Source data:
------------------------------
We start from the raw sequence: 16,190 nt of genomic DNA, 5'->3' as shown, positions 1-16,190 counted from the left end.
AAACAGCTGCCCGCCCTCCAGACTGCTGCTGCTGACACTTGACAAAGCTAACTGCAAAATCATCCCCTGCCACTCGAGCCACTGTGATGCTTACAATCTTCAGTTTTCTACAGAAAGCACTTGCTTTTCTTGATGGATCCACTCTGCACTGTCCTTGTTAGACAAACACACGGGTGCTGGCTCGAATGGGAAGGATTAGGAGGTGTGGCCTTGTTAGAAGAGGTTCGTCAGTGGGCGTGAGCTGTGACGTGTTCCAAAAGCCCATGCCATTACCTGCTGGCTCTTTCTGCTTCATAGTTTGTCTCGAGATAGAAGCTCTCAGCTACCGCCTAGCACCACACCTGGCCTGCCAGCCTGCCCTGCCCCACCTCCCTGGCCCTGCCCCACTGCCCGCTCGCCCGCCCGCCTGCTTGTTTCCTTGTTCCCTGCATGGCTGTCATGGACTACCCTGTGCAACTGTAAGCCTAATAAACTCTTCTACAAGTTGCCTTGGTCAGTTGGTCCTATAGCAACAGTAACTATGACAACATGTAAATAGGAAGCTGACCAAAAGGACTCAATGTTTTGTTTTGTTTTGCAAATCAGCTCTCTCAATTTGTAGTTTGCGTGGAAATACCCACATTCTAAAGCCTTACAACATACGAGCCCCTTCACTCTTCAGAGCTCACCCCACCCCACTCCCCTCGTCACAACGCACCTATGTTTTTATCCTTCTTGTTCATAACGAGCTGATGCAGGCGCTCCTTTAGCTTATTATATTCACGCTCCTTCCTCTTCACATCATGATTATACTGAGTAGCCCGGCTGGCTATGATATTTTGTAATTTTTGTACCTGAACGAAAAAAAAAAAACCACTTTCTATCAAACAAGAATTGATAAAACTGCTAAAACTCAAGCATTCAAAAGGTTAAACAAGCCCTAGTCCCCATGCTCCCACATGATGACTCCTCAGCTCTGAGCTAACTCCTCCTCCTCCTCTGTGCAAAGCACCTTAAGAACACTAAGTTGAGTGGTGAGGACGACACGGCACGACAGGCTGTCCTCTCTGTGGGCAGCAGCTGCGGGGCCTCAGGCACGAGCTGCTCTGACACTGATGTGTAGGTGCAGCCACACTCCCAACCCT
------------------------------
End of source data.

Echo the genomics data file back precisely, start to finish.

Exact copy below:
We start from the raw sequence: 16,190 nt of genomic DNA, 5'->3' as shown, positions 1-16,190 counted from the left end.
AAACAGCTGCCCGCCCTCCAGACTGCTGCTGCTGACACTTGACAAAGCTAACTGCAAAATCATCCCCTGCCACTCGAGCCACTGTGATGCTTACAATCTTCAGTTTTCTACAGAAAGCACTTGCTTTTCTTGATGGATCCACTCTGCACTGTCCTTGTTAGACAAACACACGGGTGCTGGCTCGAATGGGAAGGATTAGGAGGTGTGGCCTTGTTAGAAGAGGTTCGTCAGTGGGCGTGAGCTGTGACGTGTTCCAAAAGCCCATGCCATTACCTGCTGGCTCTTTCTGCTTCATAGTTTGTCTCGAGATAGAAGCTCTCAGCTACCGCCTAGCACCACACCTGGCCTGCCAGCCTGCCCTGCCCCACCTCCCTGGCCCTGCCCCACTGCCCGCTCGCCCGCCCGCCTGCTTGTTTCCTTGTTCCCTGCATGGCTGTCATGGACTACCCTGTGCAACTGTAAGCCTAATAAACTCTTCTACAAGTTGCCTTGGTCAGTTGGTCCTATAGCAACAGTAACTATGACAACATGTAAATAGGAAGCTGACCAAAAGGACTCAATGTTTTGTTTTGTTTTGCAAATCAGCTCTCTCAATTTGTAGTTTGCGTGGAAATACCCACATTCTAAAGCCTTACAACATACGAGCCCCTTCACTCTTCAGAGCTCACCCCACCCCACTCCCCTCGTCACAACGCACCTATGTTTTTATCCTTCTTGTTCATAACGAGCTGATGCAGGCGCTCCTTTAGCTTATTATATTCACGCTCCTTCCTCTTCACATCATGATTATACTGAGTAGCCCGGCTGGCTATGATATTTTGTAATTTTTGTACCTGAACGAAAAAAAAAAAACCACTTTCTATCAAACAAGAATTGATAAAACTGCTAAAACTCAAGCATTCAAAAGGTTAAACAAGCCCTAGTCCCCATGCTCCCACATGATGACTCCTCAGCTCTGAGCTAACTCCTCCTCCTCCTCTGTGCAAAGCACCTTAAGAACACTAAGTTGAGTGGTGAGGACGACACGGCACGACAGGCTGTCCTCTCTGTGGGCAGCAGCTGCGGGGCCTCAGGCACGAGCTGCTCTGACACTGATGTGTAGGTGCAGCCACACTCCCAACCCT